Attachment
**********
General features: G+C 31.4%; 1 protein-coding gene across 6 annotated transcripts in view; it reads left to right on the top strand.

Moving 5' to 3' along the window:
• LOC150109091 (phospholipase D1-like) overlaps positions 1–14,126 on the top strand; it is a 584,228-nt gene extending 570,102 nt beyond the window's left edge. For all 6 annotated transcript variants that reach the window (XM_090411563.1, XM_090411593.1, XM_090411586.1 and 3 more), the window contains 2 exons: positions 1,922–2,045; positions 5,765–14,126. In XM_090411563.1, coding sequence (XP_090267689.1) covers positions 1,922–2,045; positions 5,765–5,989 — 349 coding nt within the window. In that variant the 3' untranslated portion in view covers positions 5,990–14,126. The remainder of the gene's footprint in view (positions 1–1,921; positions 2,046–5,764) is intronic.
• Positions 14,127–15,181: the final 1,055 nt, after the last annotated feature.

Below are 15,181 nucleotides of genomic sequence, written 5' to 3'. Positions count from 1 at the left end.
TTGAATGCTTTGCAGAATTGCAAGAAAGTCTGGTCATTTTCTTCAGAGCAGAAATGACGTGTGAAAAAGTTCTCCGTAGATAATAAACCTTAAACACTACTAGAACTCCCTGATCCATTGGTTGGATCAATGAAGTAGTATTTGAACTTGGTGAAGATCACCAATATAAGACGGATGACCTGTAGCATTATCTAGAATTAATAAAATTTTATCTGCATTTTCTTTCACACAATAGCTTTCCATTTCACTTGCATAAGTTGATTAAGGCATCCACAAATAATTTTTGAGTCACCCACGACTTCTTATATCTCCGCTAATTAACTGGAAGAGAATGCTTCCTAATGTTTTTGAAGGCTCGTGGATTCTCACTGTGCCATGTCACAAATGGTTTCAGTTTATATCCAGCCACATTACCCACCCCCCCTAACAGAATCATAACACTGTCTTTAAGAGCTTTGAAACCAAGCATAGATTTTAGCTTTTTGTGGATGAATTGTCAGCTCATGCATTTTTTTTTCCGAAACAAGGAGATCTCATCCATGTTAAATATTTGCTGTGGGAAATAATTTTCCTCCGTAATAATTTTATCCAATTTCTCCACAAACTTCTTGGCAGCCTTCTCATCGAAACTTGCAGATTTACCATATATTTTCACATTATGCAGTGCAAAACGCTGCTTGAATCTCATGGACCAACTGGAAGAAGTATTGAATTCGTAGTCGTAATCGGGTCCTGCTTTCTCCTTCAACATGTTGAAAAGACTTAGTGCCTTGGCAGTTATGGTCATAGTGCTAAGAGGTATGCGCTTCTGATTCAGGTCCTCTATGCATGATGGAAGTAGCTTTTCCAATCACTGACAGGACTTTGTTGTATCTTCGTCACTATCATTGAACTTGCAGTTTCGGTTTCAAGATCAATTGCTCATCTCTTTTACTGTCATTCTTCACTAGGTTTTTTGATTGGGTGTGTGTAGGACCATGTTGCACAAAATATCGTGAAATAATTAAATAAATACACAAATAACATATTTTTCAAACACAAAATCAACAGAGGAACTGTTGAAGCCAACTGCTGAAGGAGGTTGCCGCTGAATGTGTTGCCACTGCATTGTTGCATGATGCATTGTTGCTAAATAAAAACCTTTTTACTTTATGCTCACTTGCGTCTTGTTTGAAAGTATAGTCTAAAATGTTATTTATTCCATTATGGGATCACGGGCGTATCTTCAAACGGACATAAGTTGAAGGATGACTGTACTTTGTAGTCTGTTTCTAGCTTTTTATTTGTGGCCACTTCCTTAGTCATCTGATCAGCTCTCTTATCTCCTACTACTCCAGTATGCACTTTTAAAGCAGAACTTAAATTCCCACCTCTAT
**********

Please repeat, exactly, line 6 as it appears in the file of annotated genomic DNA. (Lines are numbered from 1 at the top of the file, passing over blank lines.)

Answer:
TTGAATGCTTTGCAGAATTGCAAGAAAGTCTGGTCATTTTCTTCAGAGCAGAAATGACGTGTGAAAAAGTTCTCCGTAGATAATAAACCTTAAACACTACTAGAACTCCCTGATCCATTGGTTGGATCAATGAAGTAGTATTTGAACTTGGTGAAGATCACCAATATAAGACGGATGACCTGTAGCATTATCTAGAATTAATAAAATTTTATCTGCATTTTCTTTCACACAATAGCTTTCCATTTCACTTGCATAAGTTGATTAAGGCATCCACAAATAATTTTTGAGTCACCCACGACTTCTTATATCTCCGCTAATTAACTGGAAGAGAATGCTTCCTAATGTTTTTGAAGGCTCGTGGATTCTCACTGTGCCATGTCACAAATGGTTTCAGTTTATATCCAGCCACATTACCCACCCCCCCTAACAGAATCATAACACTGTCTTTAAGAGCTTTGAAACCAAGCATAGATTTTAGCTTTTTGTGGATGAATTGTCAGCTCATGCATTTTTTTTTCCGAAACAAGGAGATCTCATCCATGTTAAATATTTGCTGTGGGAAATAATTTTCCTCCGTAATAATTTTATCCAATTTCTCCACAAACTTCTTGGCAGCCTTCTCATCGAAACTTGCAGATTTACCATATATTTTCACATTATGCAGTGCAAAACGCTGCTTGAATCTCATGGACCAACTGGAAGAAGTATTGAATTCGTAGTCGTAATCGGGTCCTGCTTTCTCCTTCAACATGTTGAAAAGACTTAGTGCCTTGGCAGTTATGGTCATAGTGCTAAGAGGTATGCGCTTCTGATTCAGGTCCTCTATGCATGATGGAAGTAGCTTTTCCAATCACTGACAGGACTTTGTTGTATCTTCGTCACTATCATTGAACTTGCAGTTTCGGTTTCAAGATCAATTGCTCATCTCTTTTACTGTCATTCTTCACTAGGTTTTTTGATTGGGTGTGTGTAGGACCATGTTGCACAAAATATCGTGAAATAATTAAATAAATACACAAATAACATATTTTTCAAACACAAAATCAACAGAGGAACTGTTGAAGCCAACTGCTGAAGGAGGTTGCCGCTGAATGTGTTGCCACTGCATTGTTGCATGATGCATTGTTGCTAAATAAAAACCTTTTTACTTTATGCTCACTTGCGTCTTGTTTGAAAGTATAGTCTAAAATGTTATTTATTCCATTATGGGATCACGGGCGTATCTTCAAACGGACATAAGTTGAAGGATGACTGTACTTTGTAGTCTGTTTCTAGCTTTTTATTTGTGGCCACTTCCTTAGTCATCTGATCAGCTCTCTTATCTCCTACTACTCCAGTATGCACTTTTAAAGCAGAACTTAAATTCCCACCTCTAT